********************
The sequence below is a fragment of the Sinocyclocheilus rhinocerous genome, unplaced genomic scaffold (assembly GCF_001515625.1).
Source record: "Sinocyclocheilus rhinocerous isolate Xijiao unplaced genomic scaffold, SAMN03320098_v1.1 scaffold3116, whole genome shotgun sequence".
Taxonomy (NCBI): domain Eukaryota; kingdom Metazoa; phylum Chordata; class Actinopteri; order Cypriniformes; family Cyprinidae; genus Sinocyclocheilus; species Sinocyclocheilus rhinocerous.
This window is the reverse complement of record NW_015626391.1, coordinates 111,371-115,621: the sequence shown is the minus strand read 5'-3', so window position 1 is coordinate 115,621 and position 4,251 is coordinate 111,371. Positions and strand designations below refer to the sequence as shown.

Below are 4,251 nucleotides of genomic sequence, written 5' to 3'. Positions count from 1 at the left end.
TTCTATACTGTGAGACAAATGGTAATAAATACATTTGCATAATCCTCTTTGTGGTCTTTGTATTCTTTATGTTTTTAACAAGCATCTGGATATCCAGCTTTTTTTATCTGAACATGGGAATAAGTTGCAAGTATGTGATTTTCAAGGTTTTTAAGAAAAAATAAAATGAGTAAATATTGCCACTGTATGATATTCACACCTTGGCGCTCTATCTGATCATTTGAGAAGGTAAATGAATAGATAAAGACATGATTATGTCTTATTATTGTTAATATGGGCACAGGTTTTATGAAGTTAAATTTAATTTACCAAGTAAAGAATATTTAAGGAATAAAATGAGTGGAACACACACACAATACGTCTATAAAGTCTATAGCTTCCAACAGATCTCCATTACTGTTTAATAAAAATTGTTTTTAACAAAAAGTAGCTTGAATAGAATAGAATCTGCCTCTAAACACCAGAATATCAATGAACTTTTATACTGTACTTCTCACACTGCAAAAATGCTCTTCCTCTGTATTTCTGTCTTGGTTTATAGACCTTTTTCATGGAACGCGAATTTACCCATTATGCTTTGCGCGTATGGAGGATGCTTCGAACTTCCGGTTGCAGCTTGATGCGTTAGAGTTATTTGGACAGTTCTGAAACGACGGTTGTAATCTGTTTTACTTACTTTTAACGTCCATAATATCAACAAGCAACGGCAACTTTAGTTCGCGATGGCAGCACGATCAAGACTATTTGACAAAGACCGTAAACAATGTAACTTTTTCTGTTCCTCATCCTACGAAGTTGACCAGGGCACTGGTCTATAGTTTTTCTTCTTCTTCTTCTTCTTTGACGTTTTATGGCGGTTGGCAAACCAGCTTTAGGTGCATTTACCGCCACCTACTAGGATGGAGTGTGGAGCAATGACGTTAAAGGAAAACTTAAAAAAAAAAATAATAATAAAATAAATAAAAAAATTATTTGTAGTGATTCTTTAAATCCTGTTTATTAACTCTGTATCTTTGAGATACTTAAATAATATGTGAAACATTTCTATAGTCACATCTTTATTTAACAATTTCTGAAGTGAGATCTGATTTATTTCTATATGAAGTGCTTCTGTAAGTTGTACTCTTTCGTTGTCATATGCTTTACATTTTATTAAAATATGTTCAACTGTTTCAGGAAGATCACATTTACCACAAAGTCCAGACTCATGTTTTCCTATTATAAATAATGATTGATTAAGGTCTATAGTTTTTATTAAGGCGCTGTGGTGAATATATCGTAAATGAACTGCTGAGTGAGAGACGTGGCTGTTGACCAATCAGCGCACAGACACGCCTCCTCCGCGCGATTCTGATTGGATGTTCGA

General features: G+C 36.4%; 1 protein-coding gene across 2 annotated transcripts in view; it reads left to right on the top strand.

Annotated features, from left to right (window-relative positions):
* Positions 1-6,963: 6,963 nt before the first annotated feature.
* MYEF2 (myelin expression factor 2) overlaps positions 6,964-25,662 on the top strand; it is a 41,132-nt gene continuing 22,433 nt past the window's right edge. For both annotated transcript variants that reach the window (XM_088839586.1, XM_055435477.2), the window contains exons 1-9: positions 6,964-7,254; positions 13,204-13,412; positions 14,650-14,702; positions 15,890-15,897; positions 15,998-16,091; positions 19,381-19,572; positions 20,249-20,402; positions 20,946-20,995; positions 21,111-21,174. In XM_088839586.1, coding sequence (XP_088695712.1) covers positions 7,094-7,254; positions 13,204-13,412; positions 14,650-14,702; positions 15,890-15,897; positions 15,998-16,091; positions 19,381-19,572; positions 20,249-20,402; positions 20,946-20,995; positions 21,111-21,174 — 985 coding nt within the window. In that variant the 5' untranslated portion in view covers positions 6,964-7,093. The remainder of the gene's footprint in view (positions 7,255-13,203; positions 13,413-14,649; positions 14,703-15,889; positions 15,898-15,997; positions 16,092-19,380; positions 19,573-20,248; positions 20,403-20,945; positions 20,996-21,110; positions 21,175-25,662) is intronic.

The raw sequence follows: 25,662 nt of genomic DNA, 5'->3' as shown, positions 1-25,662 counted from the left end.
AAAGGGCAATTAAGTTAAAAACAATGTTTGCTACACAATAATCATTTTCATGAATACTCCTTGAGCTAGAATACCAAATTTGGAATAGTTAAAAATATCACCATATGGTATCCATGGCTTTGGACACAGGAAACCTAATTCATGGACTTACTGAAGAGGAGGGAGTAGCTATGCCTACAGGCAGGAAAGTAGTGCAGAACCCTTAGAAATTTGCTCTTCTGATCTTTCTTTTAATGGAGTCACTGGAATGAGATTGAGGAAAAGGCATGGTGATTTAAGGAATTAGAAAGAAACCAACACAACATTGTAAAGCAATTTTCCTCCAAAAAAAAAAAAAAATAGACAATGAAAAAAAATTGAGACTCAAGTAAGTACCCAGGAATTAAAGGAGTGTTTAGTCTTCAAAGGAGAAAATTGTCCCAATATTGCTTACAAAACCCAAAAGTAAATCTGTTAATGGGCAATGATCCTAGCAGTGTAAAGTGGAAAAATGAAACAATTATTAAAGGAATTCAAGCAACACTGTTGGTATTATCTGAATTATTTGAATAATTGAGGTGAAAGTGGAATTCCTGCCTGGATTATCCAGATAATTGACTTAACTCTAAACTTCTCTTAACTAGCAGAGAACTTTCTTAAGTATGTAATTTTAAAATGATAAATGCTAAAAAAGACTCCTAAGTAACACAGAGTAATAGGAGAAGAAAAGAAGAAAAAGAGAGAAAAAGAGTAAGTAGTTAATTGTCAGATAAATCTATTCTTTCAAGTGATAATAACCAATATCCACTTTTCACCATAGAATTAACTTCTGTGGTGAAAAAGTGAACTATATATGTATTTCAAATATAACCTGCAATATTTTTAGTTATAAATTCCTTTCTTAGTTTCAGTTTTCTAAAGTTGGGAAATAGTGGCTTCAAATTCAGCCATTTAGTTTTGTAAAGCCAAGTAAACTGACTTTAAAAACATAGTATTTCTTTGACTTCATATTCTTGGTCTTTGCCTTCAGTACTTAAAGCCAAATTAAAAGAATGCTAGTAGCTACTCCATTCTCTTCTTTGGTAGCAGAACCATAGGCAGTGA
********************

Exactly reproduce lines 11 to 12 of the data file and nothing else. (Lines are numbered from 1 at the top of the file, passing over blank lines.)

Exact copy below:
The raw sequence follows: 25,662 nt of genomic DNA, 5'->3' as shown, positions 1-25,662 counted from the left end.
AAAGGGCAATTAAGTTAAAAACAATGTTTGCTACACAATAATCATTTTCATGAATACTCCTTGAGCTAGAATACCAAATTTGGAATAGTTAAAAATATCACCATATGGTATCCATGGCTTTGGACACAGGAAACCTAATTCATGGACTTACTGAAGAGGAGGGAGTAGCTATGCCTACAGGCAGGAAAGTAGTGCAGAACCCTTAGAAATTTGCTCTTCTGATCTTTCTTTTAATGGAGTCACTGGAATGAGATTGAGGAAAAGGCATGGTGATTTAAGGAATTAGAAAGAAACCAACACAACATTGTAAAGCAATTTTCCTCCAAAAAAAAAAAAAAATAGACAATGAAAAAAAATTGAGACTCAAGTAAGTACCCAGGAATTAAAGGAGTGTTTAGTCTTCAAAGGAGAAAATTGTCCCAATATTGCTTACAAAACCCAAAAGTAAATCTGTTAATGGGCAATGATCCTAGCAGTGTAAAGTGGAAAAATGAAACAATTATTAAAGGAATTCAAGCAACACTGTTGGTATTATCTGAATTATTTGAATAATTGAGGTGAAAGTGGAATTCCTGCCTGGATTATCCAGATAATTGACTTAACTCTAAACTTCTCTTAACTAGCAGAGAACTTTCTTAAGTATGTAATTTTAAAATGATAAATGCTAAAAAAGACTCCTAAGTAACACAGAGTAATAGGAGAAGAAAAGAAGAAAAAGAGAGAAAAAGAGTAAGTAGTTAATTGTCAGATAAATCTATTCTTTCAAGTGATAATAACCAATATCCACTTTTCACCATAGAATTAACTTCTGTGGTGAAAAAGTGAACTATATATGTATTTCAAATATAACCTGCAATATTTTTAGTTATAAATTCCTTTCTTAGTTTCAGTTTTCTAAAGTTGGGAAATAGTGGCTTCAAATTCAGCCATTTAGTTTTGTAAAGCCAAGTAAACTGACTTTAAAAACATAGTATTTCTTTGACTTCATATTCTTGGTCTTTGCCTTCAGTACTTAAAGCCAAATTAAAAGAATGCTAGTAGCTACTCCATTCTCTTCTTTGGTAGCAGAACCATAGGCAGTGA